When the Kyoto Protocol’s first stage came to an end in 2012, it was agreed in Doha to extend the period to 2020. However, as of last month, only 88 of the original Kyoto Protocol signatories had accepted the Doha Amendment, which would have kept their reduction goals under the Kyoto Protocol in place until 2020.

At least 144 Kyoto Protocol countries are needed for the amendment to go into force.

What’s the connection between the 2015 Paris climate agreement and the Kyoto Protocol?

After years of failure to reach an international consensus on a plan of action to replace the Kyoto pact, U.N. negotiators agreed in Paris two years ago that all nations would work to keep the global temperature rise this century “well below” 2 degrees Celsius above pre-industrial levels and to make serious efforts to keep the rise at just 1.5 degrees.

More financing was promised for developing countries in particular to reduce emissions, and new structures for reporting national greenhouse gas emissions and mitigation policies were agreed upon.

However, President Donald Trump withdrew his country from the Paris agreement, which has since been ratified by 170 countries, including all of the major developed and emerging economies, leaving the U.S. as the sole major polluter to opt out.

What is the legacy of the Kyoto Protocol?

Politically, opinion is divided. The United Nations calculates that even without U.S. participation, total emissions by advanced countries had dropped 22.6 percent compared with 1990 levels by 2012, the end of the first pact’s period.

U.N. Climate Secretary Patricia Espinosa credits the Kyoto Protocol for inspiring innovation and increased use of renewable energy, and energy efficiency in particular, over the past two decades. Others note the general rise in public awareness of the environmental problems caused by climate change, and efforts to live more environment-friendly lifestyles, following the adoption of the Kyoto Protocol.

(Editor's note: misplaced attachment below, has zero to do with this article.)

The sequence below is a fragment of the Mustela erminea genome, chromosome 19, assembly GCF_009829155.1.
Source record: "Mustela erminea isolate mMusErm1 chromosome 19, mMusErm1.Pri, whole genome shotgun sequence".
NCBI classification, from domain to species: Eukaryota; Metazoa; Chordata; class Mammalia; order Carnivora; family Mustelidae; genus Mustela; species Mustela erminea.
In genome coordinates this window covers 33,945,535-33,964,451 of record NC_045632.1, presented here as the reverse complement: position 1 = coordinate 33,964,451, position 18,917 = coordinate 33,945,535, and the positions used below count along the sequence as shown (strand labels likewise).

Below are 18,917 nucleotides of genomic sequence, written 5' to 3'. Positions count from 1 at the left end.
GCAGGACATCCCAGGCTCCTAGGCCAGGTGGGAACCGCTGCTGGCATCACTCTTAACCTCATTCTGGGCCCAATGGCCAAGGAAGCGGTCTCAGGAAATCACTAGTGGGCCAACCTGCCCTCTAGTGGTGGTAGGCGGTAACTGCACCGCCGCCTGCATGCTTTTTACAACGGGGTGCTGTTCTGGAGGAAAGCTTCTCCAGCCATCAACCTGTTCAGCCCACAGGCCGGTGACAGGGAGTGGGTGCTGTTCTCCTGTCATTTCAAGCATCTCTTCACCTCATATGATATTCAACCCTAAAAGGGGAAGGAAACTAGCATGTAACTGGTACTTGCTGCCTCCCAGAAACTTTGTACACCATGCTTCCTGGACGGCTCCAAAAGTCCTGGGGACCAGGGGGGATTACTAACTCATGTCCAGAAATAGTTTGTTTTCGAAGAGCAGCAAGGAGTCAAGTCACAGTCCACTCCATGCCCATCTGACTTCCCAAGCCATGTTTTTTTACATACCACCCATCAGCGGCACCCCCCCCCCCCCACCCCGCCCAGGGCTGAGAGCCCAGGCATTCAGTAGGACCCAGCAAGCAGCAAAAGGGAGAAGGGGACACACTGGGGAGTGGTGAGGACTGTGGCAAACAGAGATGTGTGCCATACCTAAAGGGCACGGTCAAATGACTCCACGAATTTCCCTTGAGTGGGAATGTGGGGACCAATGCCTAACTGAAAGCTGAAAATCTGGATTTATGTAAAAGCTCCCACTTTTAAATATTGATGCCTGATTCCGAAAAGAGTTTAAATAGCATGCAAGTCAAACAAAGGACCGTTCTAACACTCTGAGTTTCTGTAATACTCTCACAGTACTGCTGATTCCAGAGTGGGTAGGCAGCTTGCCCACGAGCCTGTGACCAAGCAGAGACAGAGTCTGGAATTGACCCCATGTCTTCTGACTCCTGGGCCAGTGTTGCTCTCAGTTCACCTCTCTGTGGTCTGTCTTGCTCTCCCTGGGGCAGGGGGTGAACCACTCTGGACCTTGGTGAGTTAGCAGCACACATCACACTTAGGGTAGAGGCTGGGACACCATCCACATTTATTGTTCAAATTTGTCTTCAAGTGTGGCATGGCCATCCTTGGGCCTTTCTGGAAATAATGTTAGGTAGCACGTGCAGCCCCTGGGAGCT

On the other hand, critics of the climate pact say its failure to include countries like China and India means that attaining the temperature goal set in Paris for this century is all the more harder to reach.

In a message to the U.N.’s annual climate change conference in Bonn last month, U.N. Secretary-General Antonio Guterres said the world was not yet on track to meet this goal.

Where does Japan itself stand?

Under the Paris agreement, Japan pledged to reduce its emissions 26 percent below 2013 levels by 2030, a goal that has been criticized by climate experts as insufficient to aid in keeping the global temperature rise under 2 degrees.

Much of the reduction is predicted to come from greater use of renewable energy, natural gas and nuclear power, as well as more energy-efficiency measures and technological advances.

Figures from the Environment Ministry show that Japan’s total greenhouse gas emissions in fiscal 2015 fell 2.9 percent from fiscal 2014 levels and 6 percent in respect to the base year for Paris of 2013, but were still about 4 percent higher than the Kyoto Protocol’s base year of 1990.